Why the threat of Hell fails to motivate good behavior.

Discussion in 'Religion & Philosophy' started by robini123, Nov 16, 2022.

  1. Polydectes

    Polydectes Well-Known Member

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    so not Christianity?
    The final sacrifice to end that practice we're talking about something from 2000 years ago where religions regularly practiced sacrifice.

    Again you're not talking about Christianity people don't do that for Christ.
     
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  2. Polydectes

    Polydectes Well-Known Member

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    Doubting no there's nothing in there that says you're not allowed to have the slightest doubt.

    If you want to talk about what it says in this passages you should probably read them.
     
  3. JCS

    JCS Well-Known Member Donor

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    It is entirely Christian.
    The point you're missing is that the Christian God demanded a sacrifice if his creations ('sinners') sought a ticket to heave/everlasting life.

    Whether that sacrifice was performed 2000 years ago, or if Jesus ('God's son') stepped in to offer himself as the 'sacrificial lamb' or whatever is not the issue. The issue is the sacrificing of a life to appease a deity. Essentially, Christianity retained the traditional pre-Christian Roman/pagan ritual of blood sacrifice.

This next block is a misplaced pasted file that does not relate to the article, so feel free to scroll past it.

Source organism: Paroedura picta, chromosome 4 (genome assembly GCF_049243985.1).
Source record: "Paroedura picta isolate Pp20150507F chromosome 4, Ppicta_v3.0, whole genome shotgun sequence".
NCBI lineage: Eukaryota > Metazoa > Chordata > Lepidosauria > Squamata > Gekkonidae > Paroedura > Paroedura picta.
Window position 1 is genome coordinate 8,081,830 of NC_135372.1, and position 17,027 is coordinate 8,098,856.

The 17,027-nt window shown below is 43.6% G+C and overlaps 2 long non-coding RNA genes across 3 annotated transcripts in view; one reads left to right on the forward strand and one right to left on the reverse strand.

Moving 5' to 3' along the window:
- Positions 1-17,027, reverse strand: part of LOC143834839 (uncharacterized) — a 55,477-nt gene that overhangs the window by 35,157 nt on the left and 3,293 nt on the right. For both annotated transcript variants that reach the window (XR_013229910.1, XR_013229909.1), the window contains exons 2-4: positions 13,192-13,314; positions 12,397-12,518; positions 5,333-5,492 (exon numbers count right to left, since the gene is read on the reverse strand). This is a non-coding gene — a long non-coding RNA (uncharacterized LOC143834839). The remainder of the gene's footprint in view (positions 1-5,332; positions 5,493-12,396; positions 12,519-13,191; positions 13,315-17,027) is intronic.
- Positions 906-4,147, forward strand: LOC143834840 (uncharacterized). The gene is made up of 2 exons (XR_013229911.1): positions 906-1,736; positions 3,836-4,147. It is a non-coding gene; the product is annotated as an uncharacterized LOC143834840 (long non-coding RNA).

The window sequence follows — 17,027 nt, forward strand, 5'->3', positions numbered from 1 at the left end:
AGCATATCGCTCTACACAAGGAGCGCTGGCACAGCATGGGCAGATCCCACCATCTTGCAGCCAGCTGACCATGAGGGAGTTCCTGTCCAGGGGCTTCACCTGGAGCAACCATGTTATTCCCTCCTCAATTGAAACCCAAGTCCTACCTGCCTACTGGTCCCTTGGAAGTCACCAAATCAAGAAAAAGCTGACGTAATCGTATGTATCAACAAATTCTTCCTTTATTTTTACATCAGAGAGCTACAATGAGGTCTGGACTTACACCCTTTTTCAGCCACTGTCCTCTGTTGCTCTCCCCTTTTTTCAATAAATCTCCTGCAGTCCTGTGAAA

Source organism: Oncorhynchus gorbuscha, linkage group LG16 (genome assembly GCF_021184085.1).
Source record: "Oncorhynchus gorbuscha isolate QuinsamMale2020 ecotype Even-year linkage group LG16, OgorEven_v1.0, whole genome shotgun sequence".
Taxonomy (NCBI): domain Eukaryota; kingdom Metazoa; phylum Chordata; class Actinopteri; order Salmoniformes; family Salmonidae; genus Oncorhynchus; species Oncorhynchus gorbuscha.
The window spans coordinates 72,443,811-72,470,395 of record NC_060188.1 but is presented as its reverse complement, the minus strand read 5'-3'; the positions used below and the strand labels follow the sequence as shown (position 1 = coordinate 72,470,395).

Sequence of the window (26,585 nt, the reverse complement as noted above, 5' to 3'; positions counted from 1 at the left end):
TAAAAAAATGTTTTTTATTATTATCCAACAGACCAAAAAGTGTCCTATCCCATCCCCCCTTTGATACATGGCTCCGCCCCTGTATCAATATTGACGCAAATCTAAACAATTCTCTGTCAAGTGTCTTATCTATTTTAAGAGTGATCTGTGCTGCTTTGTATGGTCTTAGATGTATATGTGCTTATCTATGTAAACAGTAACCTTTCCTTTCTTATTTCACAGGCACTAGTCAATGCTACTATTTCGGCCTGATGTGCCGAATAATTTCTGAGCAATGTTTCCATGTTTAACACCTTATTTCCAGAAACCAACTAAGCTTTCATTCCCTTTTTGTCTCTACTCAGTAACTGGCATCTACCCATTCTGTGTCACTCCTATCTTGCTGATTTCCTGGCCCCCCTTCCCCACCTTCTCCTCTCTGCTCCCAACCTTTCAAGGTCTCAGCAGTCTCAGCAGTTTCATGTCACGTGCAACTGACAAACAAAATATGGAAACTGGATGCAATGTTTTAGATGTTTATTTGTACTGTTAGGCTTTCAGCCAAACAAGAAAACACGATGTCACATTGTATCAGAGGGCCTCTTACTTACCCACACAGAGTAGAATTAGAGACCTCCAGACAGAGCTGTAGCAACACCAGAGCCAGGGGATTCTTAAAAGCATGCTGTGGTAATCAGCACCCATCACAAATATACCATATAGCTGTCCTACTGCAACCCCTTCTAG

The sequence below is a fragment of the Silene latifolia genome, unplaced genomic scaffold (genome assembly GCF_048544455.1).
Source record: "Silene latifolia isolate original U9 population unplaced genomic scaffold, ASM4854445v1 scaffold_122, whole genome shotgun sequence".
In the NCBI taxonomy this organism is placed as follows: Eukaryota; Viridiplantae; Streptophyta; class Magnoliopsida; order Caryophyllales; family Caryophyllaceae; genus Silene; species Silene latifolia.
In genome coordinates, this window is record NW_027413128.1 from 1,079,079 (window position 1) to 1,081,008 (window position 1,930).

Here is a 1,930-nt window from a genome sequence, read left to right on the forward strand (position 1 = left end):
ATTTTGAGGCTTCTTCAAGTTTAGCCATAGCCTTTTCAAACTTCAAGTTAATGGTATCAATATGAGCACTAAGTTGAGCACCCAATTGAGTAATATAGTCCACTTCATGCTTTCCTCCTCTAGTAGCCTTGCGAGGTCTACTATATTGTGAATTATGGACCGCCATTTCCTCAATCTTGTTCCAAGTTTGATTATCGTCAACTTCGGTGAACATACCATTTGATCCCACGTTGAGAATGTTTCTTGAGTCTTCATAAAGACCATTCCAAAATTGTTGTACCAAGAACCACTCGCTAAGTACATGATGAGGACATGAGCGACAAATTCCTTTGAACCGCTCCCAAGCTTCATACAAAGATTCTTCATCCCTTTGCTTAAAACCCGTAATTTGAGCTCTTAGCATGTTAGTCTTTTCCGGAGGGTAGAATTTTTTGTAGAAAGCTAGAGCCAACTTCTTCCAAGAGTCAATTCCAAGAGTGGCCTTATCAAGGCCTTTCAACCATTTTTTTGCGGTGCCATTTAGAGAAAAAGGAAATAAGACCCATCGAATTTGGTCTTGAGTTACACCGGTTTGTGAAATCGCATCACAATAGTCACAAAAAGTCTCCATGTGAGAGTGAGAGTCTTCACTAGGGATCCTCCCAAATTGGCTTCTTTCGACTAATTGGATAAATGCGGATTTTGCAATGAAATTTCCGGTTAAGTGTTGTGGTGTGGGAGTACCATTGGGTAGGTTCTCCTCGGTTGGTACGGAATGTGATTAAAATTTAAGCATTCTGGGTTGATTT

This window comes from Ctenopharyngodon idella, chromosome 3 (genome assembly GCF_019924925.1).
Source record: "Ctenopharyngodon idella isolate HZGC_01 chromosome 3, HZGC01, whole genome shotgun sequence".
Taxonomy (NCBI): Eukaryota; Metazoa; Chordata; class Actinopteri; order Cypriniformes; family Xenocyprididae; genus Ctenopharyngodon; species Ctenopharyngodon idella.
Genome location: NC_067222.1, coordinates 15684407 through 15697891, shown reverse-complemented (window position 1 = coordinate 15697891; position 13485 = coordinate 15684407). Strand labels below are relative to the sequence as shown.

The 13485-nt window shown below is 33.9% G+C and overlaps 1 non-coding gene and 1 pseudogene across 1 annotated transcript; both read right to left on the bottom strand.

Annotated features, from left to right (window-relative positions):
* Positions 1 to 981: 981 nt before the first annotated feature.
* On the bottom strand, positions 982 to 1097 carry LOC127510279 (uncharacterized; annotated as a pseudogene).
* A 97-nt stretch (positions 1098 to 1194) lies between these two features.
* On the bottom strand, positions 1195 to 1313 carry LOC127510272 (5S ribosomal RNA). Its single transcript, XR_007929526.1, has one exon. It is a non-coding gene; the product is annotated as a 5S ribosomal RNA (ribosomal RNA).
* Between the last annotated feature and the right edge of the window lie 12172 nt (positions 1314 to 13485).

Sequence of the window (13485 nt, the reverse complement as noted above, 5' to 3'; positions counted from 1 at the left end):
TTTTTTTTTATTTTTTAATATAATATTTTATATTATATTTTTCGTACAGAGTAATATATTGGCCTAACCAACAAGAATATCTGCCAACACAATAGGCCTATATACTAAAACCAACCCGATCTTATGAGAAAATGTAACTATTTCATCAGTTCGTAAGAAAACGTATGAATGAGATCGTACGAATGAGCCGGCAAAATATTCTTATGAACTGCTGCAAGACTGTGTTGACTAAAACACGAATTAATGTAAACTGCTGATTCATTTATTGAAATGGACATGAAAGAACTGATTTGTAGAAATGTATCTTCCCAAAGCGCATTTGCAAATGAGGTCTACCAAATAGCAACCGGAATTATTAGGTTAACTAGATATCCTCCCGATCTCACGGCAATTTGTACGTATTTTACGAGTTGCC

Blood Sacrifice: The Connection Between Roman Death Rituals and Christian Martyrdom
    it is clear that Romans’ use of death as a purification ritual represents a significant cultural and ideological influence in the evolving understanding of martyrdom in a specifically Christian context.
    https://aquila.usm.edu/cgi/viewcontent.cgi?article=1267&context=honors_theses

    So, like a Roman blood sacrifice, Jesus represents the Christian martyr whose death appeases God & thus 'purifies' the sins of the people.
    Other than killing millions in holy wars/Crusades & invasions, genocides, and the Inquisition in the name of Christ, the point again (as I stated above) is the sacrificing of a life to appease a deity.
     
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  4. Polydectes

    Polydectes Well-Known Member

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    on planet Earth? Show me where Christian's practice sacrifice.
    no the Christian God is Christ that's what's called Christianity. Jesus never wrote in any of the gospels or anywhere in the Bible after his new covenant that anybody should perform any sacrifices I don't know where you're getting your information but you're way off.
    show me where all of these Christian sacrifices are happening?
    I'm not really interested in your interpretations I want to know where these sacrifices are happening and who is being sacrificed.

    If you can't give me that information that's not a practice within Christianity.